British newspaper readers have to move to page three today to find the front-page headlines.
The parlous finances of local newspapers and the strength of Vodafone Group Plc (VOD) were thrust in readers’ faces this morning with advertisements in the phone company’s signature red occupying entire front pages. The wrapper-style covers of the Telegraph, the Guardian and the Independent proclaim the quality of a faster network the operator is building.
The newspapers ceded their most prominent section to an advertising client as they try to increase revenue with new marketing methods to counter a decline in print readership amid a shift of readers to Web publications. The print circulation of Britain’s national newspapers slumped about 9 percent in September from a year earlier and advertising clients are cutting spending amid the European debt crisis.
“It’s a reflection of the commercial reality today, the editor is totally superseded by the commercial director,’ said Alex DeGroote, a media analyst at Panmure Gordon & Co. in London. ‘‘What Vodafone is doing today wouldn’t have happened 10 or 15 years ago, but circulations were 20 percent higher.”
Vodafone’s ads, asking customers to wait for the start of its fourth-generation wireless network as competitor EE will be able to offer that service earlier, read “After being voted the best network, there’s only one way to go. Better.”
Daily Mail & General Trust Plc (DMGO), which publishes the Daily Mail newspaper, dropped 10.4 percent in the last two years through yesterday, Daily Mirror publisher Trinity Mirror Plc (TNI) slumped 42 percent and Johnston Press Plc, which owns more than 230 U.K. publications, fell 24 percent. In the same period, Vodafone gained 2.9 percent while the British FTSE 100 benchmark index rose 0.9 percent. The Telegraph, the Guardian and the Independent are published by closely held companies.
British newspapers, including News Corp. (NWSA:US)’s London-based Times, already sold front-page ads to Olympic sponsors this summer.
“If one of the U.K.’s biggest companies comes along and offers you millions of pounds for your front page, you’re going to take it,” DeGroote said.
Today’s ads allowed Vodafone, the world’s biggest mobile operator behind China Mobile Ltd. (941), to prominently advertise the Mobile Choice Consumer Awards, which said that the operator had been voted the best network by readers earlier this month.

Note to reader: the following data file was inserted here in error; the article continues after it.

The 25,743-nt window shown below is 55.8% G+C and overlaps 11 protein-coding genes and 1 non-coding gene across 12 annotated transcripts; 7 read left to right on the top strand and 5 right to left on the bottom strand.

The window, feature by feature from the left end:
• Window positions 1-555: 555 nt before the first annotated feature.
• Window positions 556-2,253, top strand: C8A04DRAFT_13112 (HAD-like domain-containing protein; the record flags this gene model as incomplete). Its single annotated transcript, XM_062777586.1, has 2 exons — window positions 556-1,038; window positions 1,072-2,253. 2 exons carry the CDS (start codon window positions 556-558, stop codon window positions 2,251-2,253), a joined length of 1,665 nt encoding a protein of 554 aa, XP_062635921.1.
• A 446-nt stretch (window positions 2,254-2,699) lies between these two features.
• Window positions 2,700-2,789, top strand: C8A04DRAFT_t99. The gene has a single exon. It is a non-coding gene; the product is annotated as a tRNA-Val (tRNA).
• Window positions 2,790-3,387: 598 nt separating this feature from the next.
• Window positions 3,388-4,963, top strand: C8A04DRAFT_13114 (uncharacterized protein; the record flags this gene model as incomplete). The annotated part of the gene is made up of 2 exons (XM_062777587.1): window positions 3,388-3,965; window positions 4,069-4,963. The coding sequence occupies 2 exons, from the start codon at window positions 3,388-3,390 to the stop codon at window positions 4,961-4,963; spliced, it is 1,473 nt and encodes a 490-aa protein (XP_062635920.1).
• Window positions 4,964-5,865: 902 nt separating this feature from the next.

EE, the No. 1 wireless company in the U.K., will begin selling its faster 4G offering in 10 cities on Oct. 30. Vodafone and others had tried to prevent EE from offering the service before they were able to secure the spectrum they need to offer their own. An auction of spectrum suitable for 4G traffic will be held early next year and Vodafone may be able to offer the service by the middle of 2013.
EE, the U.K. mobile-phone venture of Deutsche Telekom AG (DTE) and France Telecom SA (FTE), is starting its own ad campaign featuring the actor Kevin Bacon, which will appear during prime-time TV music competition X-Factor on Nov. 30.
To counter the slump in print revenue and circulation, newspapers have also been expanding their Internet offerings. Still, online ads generate less money for most publishers than their print counterparts.
As a result, newspapers are increasingly charging online users for content by putting up paywalls around some or all of their stories on the Web, a bid to offset the loss of advertising dollars to Internet companies such as Google Inc. (GOOG:US)
Pearson Plc (PSON) said in July that the digital subscribers to its Financial Times newspaper surpassed its print customers for the first time. The business publication was one of the first major newspapers to offer a metered payment plan. While some articles are available for free, readers need a subscription for unlimited access.
In the U.K., Rupert Murdoch’s News Corp. introduced online paywalls at the Times and News of The World newspapers and removed all news content from Google’s search engine.
Newspapers, which still get the bulk of revenues from advertising, are also under pressure as companies cut marketing spending amid the European debt crisis.
Publicis Groupe SA (PUB), the third-largest advertising company, today reported third-quarter sales that missed analysts’ estimates, citing a “sudden downturn” in ad spending in European economies. Britain’s WPP Plc (WPP), the largest advertising company, yesterday slashed its full-year sales growth target for the second time in two months.
Douglas McCabe, an analyst with Enders Analysis, said that the Vodafone campaign shows that newspapers are still relevant for marketers and indicates how publications need to offer new formats to attract advertising.
“Newspapers remain incredibly powerful as a tactical advertising vehicle,” he said in an interview. Vodafone’s campaign “would be described as a compromise in editorial rooms, but as a very good use of real estate by sales.”
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